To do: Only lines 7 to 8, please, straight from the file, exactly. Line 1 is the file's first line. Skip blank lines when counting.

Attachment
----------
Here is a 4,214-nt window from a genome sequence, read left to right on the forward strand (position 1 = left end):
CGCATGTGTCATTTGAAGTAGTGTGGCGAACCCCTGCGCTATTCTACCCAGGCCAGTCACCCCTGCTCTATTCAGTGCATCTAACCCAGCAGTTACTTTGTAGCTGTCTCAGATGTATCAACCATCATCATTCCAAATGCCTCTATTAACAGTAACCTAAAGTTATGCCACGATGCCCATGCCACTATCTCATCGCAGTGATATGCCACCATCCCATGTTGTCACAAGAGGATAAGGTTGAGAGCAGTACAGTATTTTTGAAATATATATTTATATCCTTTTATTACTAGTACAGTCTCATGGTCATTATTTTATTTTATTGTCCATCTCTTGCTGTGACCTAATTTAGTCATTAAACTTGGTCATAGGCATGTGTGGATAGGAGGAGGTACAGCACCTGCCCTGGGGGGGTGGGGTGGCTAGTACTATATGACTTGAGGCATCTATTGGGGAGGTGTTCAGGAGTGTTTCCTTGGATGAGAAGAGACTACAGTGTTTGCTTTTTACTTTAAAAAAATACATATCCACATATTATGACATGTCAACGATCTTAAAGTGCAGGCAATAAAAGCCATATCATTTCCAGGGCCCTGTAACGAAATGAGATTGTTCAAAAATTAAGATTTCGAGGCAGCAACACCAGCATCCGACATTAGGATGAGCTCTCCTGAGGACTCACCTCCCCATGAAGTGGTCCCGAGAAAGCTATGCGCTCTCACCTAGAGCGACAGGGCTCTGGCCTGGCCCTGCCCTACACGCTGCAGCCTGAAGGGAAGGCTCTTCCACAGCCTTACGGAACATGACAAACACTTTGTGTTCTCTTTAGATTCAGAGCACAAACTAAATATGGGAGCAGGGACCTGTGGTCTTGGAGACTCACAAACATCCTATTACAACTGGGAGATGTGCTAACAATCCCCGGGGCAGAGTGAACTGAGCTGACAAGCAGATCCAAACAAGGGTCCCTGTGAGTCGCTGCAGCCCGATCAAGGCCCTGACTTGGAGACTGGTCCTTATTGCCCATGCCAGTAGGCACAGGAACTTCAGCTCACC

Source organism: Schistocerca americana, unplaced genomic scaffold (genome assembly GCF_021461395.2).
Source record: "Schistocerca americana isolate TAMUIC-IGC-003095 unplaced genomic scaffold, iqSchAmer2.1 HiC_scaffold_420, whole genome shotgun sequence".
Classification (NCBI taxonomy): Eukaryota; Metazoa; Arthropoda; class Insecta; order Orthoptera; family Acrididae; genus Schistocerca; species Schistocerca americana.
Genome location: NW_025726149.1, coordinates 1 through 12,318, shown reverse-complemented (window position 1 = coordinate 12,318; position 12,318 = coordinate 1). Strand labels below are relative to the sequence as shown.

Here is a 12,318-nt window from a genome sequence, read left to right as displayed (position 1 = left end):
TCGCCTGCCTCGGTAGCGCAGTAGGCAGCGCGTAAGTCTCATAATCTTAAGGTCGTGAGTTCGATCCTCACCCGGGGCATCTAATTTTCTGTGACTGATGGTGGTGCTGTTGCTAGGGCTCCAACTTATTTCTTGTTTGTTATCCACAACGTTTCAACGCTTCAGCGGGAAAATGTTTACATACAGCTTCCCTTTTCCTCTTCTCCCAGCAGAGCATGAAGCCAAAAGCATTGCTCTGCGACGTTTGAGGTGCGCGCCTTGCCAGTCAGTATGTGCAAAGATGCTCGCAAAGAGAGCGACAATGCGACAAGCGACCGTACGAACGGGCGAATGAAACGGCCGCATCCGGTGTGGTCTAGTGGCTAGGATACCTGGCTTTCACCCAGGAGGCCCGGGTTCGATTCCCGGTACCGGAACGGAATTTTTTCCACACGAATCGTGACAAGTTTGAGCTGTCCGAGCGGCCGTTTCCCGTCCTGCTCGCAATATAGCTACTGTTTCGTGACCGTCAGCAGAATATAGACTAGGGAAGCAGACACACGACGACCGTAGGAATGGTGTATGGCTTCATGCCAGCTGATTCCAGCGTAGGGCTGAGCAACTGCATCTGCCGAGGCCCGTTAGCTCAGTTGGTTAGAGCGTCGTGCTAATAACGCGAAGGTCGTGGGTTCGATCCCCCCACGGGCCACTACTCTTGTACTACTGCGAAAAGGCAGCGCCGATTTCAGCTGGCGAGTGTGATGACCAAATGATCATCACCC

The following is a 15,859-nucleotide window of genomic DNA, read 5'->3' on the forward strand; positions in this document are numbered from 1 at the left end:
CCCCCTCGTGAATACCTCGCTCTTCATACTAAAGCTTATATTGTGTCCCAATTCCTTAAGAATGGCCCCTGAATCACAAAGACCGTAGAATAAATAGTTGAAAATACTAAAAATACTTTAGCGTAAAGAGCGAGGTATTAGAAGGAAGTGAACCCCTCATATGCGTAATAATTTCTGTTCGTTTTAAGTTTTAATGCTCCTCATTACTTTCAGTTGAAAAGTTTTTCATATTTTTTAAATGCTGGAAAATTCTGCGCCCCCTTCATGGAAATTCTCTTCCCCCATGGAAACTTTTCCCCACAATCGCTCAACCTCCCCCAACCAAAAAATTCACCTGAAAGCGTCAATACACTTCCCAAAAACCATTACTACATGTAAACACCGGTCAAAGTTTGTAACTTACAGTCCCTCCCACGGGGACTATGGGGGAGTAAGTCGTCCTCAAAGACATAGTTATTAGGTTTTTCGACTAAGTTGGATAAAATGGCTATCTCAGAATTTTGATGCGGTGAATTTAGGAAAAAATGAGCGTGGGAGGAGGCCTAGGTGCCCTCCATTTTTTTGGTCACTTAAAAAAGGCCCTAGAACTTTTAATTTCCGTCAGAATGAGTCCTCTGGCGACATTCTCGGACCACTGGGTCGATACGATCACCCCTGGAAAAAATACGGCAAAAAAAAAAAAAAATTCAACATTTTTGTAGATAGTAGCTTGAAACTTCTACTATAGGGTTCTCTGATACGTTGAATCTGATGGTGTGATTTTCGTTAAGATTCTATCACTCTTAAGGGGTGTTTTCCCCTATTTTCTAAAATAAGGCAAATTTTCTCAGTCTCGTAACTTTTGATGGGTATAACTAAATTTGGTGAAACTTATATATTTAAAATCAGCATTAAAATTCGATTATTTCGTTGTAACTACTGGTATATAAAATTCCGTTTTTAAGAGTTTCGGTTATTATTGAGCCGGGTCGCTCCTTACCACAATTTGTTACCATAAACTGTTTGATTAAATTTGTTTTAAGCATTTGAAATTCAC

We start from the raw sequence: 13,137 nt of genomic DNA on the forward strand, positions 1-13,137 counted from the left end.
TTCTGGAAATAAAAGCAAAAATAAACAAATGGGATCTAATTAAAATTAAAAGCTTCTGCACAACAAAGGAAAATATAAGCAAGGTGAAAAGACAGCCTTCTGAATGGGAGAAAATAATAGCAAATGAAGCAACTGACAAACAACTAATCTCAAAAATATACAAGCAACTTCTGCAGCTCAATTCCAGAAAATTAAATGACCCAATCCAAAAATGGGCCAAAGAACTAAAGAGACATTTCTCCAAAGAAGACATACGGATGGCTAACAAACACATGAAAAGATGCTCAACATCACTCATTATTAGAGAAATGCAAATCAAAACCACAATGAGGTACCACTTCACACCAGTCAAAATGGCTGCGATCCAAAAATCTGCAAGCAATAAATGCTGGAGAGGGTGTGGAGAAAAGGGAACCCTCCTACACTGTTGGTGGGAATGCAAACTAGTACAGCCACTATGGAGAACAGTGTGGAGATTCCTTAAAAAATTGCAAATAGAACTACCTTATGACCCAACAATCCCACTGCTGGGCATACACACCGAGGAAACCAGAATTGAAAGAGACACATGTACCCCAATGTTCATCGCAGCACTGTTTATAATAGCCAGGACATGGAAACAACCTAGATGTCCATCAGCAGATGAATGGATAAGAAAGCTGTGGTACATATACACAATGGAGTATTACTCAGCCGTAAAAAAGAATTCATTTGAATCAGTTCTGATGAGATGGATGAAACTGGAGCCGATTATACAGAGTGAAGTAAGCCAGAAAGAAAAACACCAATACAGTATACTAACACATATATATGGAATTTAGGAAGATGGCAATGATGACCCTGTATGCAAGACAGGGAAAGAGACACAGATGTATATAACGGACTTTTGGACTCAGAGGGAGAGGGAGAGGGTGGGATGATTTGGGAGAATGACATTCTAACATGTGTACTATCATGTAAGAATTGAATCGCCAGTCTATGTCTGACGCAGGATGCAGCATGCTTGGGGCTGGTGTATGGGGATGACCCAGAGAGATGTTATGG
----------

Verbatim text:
Here is a 12,318-nt window from a genome sequence, read left to right as displayed (position 1 = left end):
TCGCCTGCCTCGGTAGCGCAGTAGGCAGCGCGTAAGTCTCATAATCTTAAGGTCGTGAGTTCGATCCTCACCCGGGGCATCTAATTTTCTGTGACTGATGGTGGTGCTGTTGCTAGGGCTCCAACTTATTTCTTGTTTGTTATCCACAACGTTTCAACGCTTCAGCGGGAAAATGTTTACATACAGCTTCCCTTTTCCTCTTCTCCCAGCAGAGCATGAAGCCAAAAGCATTGCTCTGCGACGTTTGAGGTGCGCGCCTTGCCAGTCAGTATGTGCAAAGATGCTCGCAAAGAGAGCGACAATGCGACAAGCGACCGTACGAACGGGCGAATGAAACGGCCGCATCCGGTGTGGTCTAGTGGCTAGGATACCTGGCTTTCACCCAGGAGGCCCGGGTTCGATTCCCGGTACCGGAACGGAATTTTTTCCACACGAATCGTGACAAGTTTGAGCTGTCCGAGCGGCCGTTTCCCGTCCTGCTCGCAATATAGCTACTGTTTCGTGACCGTCAGCAGAATATAGACTAGGGAAGCAGACACACGACGACCGTAGGAATGGTGTATGGCTTCATGCCAGCTGATTCCAGCGTAGGGCTGAGCAACTGCATCTGCCGAGGCCCGTTAGCTCAGTTGGTTAGAGCGTCGTGCTAATAACGCGAAGGTCGTGGGTTCGATCCCCCCACGGGCCACTACTCTTGTACTACTGCGAAAAGGCAGCGCCGATTTCAGCTGGCGAGTGTGATGACCAAATGATCATCACCC